Sadly this is where the magic ends and the rest of the album veers from drab to downright unlistenable. Even "1000 Oceans" frequently hailed as a Grade A Tori ballad seems lyrically trite in comparison to complex heartbreakers like "Cooling" or "China" and the less we say about the rambling "Datura" and Riot Poof" the better other than to point out that they are both spectacularly dull and difficult to listen to; such messes the pair of them that they sound and feel half finished. The flimsy whimsy (hey that rhymes!) of "Spring Haze" is nice enough but any Tori Amos fan who regards this as one of her best tunes needs a speedy rerun through the back catalogue.
The live disc is a better proposition and provides some seriously interesting reworks of classics such as "Precious Things" as well as an opportunity to get to grips with some lesser known compositions like the fantastically dark "Purple People" but here too there are problems. Maybe it's just me but I feel as though it was around this time that Amos' delivery of vowel sounds went totally out of control. Some of the words here are so distorted they're barely recognisable. Some may say that this is a unique facet of her vocal style but at times it comes off as downright contrived, and, as satisfying as the live album is, it couldn't capture even an iota of the experience of actually seeing Amos perform. My advice is, if you're looking for the live experience, catch her on the Abnormally attracted to Sin Tour, you won't regret it.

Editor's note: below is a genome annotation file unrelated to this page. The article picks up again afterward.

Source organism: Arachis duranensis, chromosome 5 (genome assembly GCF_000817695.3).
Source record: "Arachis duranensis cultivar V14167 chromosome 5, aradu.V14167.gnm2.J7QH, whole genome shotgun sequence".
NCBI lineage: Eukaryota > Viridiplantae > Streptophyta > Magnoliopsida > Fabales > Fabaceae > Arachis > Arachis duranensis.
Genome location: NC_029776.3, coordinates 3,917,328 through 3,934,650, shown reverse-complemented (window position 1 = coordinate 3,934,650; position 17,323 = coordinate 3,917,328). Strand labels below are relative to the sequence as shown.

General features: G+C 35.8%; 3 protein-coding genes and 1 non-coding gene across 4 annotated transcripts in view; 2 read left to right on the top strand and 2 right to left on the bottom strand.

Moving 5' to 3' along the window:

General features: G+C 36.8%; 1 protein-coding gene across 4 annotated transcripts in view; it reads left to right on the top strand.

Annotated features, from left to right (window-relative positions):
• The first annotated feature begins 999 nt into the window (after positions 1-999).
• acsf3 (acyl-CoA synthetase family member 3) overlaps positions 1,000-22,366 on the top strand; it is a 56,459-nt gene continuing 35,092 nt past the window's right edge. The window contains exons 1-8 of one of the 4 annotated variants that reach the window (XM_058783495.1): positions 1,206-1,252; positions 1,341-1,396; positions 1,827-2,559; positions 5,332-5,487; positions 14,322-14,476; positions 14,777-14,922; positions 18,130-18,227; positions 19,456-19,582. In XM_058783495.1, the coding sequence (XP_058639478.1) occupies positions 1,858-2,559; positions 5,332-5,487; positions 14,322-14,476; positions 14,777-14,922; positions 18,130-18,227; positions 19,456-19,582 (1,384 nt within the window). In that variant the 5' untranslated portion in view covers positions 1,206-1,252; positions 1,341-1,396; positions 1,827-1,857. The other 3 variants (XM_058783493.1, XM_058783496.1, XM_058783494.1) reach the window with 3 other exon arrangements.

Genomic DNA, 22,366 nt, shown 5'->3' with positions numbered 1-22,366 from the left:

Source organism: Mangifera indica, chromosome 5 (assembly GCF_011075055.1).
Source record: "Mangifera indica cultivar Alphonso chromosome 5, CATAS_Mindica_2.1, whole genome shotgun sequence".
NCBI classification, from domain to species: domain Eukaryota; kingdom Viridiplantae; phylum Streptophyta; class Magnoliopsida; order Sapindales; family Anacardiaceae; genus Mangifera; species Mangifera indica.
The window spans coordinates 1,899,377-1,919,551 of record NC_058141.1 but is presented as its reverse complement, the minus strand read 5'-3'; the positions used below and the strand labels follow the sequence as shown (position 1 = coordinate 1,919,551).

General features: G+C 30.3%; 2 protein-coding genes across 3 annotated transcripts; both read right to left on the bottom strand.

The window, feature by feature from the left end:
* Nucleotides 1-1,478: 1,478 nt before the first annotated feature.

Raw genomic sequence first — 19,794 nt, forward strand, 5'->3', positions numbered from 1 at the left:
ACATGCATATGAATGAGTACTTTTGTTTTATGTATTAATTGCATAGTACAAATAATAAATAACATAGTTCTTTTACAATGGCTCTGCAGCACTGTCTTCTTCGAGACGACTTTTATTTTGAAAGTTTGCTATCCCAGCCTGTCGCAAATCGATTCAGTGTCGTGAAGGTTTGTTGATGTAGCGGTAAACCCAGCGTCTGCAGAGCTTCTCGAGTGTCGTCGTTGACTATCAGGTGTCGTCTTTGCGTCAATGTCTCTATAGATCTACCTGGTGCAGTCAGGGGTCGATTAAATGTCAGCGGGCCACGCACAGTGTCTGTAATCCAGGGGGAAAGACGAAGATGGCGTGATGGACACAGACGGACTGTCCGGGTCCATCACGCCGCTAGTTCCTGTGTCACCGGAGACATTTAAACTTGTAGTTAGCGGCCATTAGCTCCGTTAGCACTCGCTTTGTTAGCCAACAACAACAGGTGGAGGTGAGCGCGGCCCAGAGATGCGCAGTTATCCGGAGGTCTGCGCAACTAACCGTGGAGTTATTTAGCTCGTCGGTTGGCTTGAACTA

Somewhere along the line I think that Amos' fanbase, - of which I'm a proud member - decided that it's not ok to discuss her work in any critical way. Toriphiles don't like to admit that her output has peaks and troughs like any other artist; but it does. `To venus and Back` is very much a record of 2 halves. The first half ranks among the best and most provocative of her work. Moving briskly from refeshing, euphoric electro pop to stark sexual violence and frank introspection. The second half is a mess and only rivalled by Strange Little Girls for the biggest miss of her career so far. This in the final analysis is still a four star review and really, there's so much to enjoy on this record but don't be fooled, it ain't no "Little Earthquakes"
Tori Amos is an amazing artist, full stop. While she will probably never be mainstream (that is not a bad thing) she undoubtedly is one of the most talented artists of our time. Of course, as an EWF, I am biased!
TO VENUS AND BACK, Tori offers us a different sound to her previous albums. Here, the music could be described more as electronica in parts, yet she is still able to make it her very own style and sound. As with many, if not all of her albums, you will probably have to listen to this offering a few times before you are able to fully appreciate the complexity and the sense of it. For me, the one track that did instantly stand out from the others was "1000 oceans". It is a truly beautiful ballad and perhaps the most accessible song from the entire collection. Other favourites of mine include "Suede", which has some of the most strange music I have ever heard - it is hard to describe this song. I also like "Lust", which again is another beautiful ballad. "Datura" is also another song to make my favourite list. Datura is a plant which has hallucinatory properties, but the wrong amount can be fatal. In the most recent biography on Tori, she is quoted as saying that the song compares this plant to men, that they can "sometimes [...] bring you gold and sometimes they can be the bearer of poison. . . If you get the right amount, you'll walk into the garden and become a woman, but if too much seeps in the wrong way and at the wrong time, it'll kill you" ("Pretty Good Years: A Biography of Tori Amos" by Jay S. Jacobs).